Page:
We’ve all heard that we should strive to be healthy, but do we ever stop to ask, “What does ‘being healthy’ really mean?” Try googling it and you’ll get a variety of answers. You’ll see things that have to do with being active and eating right. You’ll find sites that offer easy ways to “get healthy fast”. It turns out people have very different ideas of what being healthy is! Maybe being healthy looks different for everyone.
At the end of the day, we still have that nagging question. What’s the truth about health? With all the opinions out there about what health is, how can we know who’s right and who’s wrong? In this situation, perhaps things aren’t quite so black and white.
The most basic and well-known definition of health was created by the World Health Organization (WHO). WHO describes health as “a state of complete physical, mental and social well-being and not merely the absence of disease or infirmity”1. Health is not just physical. Instead, health is holistic. Our mental, social and physical health are all equally important to our overall well-being. Also, did you notice what they said about health not just being “not sick”? It’s like happiness. If you wake up one day and you aren’t feeling sad, that doesn’t necessarily mean that you feel happy. Happiness and sadness are not simply two opposite emotions – there’s a continuum of emotion with different degrees of sadness, happiness and in-between feelings. The same can be said of health and sickness – the absence of one does not denote the presence of the other.
Now, how exactly do we “be healthy”? Like we mentioned earlier, a Google search will give you all sorts of answers for what being healthy looks like, and they all vary. Most definitions of “being healthy”, however, do include the two overarching themes of eating well and exercising. While it’s true that both of these things can improve our physical, mental and social health, diet culture is making it more and more difficult to know what it looks like to eat and exercise in a way that is truly healthful, not harmful.
Although healthy eating and healthy movement are critical pieces in the puzzle of health, they are not the only pieces. Take sleep, for instance. The amount of sleep we get affects our mental health and social life. For example, when we’re not well rested, our mood and perception of life events can be negatively impacted2. I’m sure most of us can think of a time when we didn’t get enough sleep and everything that happened that day seemed to go wrong! A lack of sleep can also decrease our motivation and impede our judgement2.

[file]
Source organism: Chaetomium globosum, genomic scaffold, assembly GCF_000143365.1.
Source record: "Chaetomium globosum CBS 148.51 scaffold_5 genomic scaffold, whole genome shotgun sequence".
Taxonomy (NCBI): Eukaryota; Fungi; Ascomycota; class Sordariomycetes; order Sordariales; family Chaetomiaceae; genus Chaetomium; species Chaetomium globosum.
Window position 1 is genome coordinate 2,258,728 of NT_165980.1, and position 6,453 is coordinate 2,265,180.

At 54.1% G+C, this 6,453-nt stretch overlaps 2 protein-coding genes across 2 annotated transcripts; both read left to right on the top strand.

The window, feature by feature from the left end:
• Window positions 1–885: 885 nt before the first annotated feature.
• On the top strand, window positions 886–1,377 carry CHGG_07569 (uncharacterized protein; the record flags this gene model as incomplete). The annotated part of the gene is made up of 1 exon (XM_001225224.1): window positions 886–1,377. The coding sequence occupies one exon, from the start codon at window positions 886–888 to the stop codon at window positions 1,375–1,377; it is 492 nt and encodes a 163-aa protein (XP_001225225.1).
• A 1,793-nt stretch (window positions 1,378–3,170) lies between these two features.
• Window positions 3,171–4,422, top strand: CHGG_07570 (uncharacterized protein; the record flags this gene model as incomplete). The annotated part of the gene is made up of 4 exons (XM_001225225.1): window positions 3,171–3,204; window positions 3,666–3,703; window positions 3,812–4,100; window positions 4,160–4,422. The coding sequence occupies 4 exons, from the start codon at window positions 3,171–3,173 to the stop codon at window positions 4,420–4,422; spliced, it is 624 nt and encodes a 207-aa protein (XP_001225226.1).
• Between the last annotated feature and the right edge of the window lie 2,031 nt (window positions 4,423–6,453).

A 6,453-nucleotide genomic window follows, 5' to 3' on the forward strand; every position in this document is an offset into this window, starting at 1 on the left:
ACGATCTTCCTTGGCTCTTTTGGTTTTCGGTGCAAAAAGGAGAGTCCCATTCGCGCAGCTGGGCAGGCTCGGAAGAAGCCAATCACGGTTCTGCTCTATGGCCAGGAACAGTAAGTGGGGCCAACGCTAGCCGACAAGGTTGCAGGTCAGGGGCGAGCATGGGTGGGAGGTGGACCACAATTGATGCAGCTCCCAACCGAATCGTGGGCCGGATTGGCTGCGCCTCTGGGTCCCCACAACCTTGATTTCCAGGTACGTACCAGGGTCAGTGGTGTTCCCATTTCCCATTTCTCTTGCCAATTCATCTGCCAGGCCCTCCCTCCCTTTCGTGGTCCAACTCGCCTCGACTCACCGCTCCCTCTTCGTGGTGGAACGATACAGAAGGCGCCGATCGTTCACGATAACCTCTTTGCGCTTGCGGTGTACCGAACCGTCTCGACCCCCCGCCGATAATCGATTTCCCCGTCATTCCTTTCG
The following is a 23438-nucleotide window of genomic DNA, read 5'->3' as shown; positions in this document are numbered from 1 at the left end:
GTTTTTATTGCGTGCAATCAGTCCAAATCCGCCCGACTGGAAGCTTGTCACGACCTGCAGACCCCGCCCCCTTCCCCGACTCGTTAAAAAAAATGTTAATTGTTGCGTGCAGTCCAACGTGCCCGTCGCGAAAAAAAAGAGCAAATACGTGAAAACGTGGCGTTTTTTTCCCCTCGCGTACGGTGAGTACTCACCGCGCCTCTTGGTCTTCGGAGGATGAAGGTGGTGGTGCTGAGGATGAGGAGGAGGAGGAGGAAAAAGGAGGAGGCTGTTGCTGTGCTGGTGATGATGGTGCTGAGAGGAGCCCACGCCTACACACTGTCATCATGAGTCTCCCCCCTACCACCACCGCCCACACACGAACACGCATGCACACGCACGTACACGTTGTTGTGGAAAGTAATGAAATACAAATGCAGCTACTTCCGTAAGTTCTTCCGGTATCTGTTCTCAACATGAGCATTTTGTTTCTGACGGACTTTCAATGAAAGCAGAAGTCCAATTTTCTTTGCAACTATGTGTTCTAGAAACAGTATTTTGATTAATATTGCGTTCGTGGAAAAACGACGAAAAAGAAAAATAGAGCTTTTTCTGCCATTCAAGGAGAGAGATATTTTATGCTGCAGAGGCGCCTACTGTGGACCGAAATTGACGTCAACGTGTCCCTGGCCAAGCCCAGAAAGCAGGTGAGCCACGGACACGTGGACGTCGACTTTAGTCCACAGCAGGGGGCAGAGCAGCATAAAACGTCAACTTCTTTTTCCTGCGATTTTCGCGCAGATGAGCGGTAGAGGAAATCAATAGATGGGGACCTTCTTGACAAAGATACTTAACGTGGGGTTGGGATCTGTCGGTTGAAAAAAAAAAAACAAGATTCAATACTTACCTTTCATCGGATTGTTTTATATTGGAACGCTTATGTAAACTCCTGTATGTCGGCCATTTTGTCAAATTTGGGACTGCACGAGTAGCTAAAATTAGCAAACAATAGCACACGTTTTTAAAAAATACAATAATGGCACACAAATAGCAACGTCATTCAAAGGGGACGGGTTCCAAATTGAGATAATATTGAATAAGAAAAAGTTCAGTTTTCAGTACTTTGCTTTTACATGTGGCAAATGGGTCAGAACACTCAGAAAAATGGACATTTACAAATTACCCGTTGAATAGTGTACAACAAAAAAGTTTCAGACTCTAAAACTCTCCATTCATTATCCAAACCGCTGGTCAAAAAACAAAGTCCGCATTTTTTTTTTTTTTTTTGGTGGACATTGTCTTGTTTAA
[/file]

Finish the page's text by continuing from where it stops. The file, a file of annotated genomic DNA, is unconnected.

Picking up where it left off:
Another factor in our overall health is our social relationships. The American Sociological Association published an article in 2010 that looked at the connection between social relationships and health. The article states that both the quantity and quality of our connections with others can impact our mental and physical health3. Positive relationships with others can provide social support and improve psychological well being, whereas some relationships can be detrimental to our health by increasing stress or encouraging risky behaviours3.
The thing with health is that although it can be defined in a general way, it can also be defined subjectively. Perhaps one of the reasons the definition of health seems to vary so much is because we are all unique. What makes one person feel healthy is probably different than what makes you feel healthy! You may feel healthiest when you are able to play with your kids and be involved in their lives. Or, you might associate health with the ability to continue doing the work that you love. Maybe you feel your overall health is linked to your participation in a faith community or religious organization. There are so many things that can bring us fulfillment and meaning in life, and often we relate “being healthy” to these things. What parts of your life do you connect with feeling healthy?
Overall health is not about eating healthy and being active. It involves allowing yourself to get adequate sleep, enjoying social relationships, and doing things that contribute to your spiritual well-being. Being healthy means nurturing your mind, soul and body. And ALL people can engage in health-promoting behaviours like the ones just mentioned, no matter your age, ability, shape or size.
- Constitution of WHO: principles. (2018). Retrieved from http://www.who.int/about/mission/en/
- The Division of Sleep Medicine. (2007). Sleep, learning and memory. In Healthy sleep. Retrieved from http://healthysleep.med.harvard.edu/healthy/matters/benefits-of-sleep/learning-memory
- Umberson, D., & Montez, J. K. (2010). Social relationships and health: a flashpoint for health policy. Journal of Health and Social Behavior. 51(1) S54-S66. doi: 10.1177/0022146510383501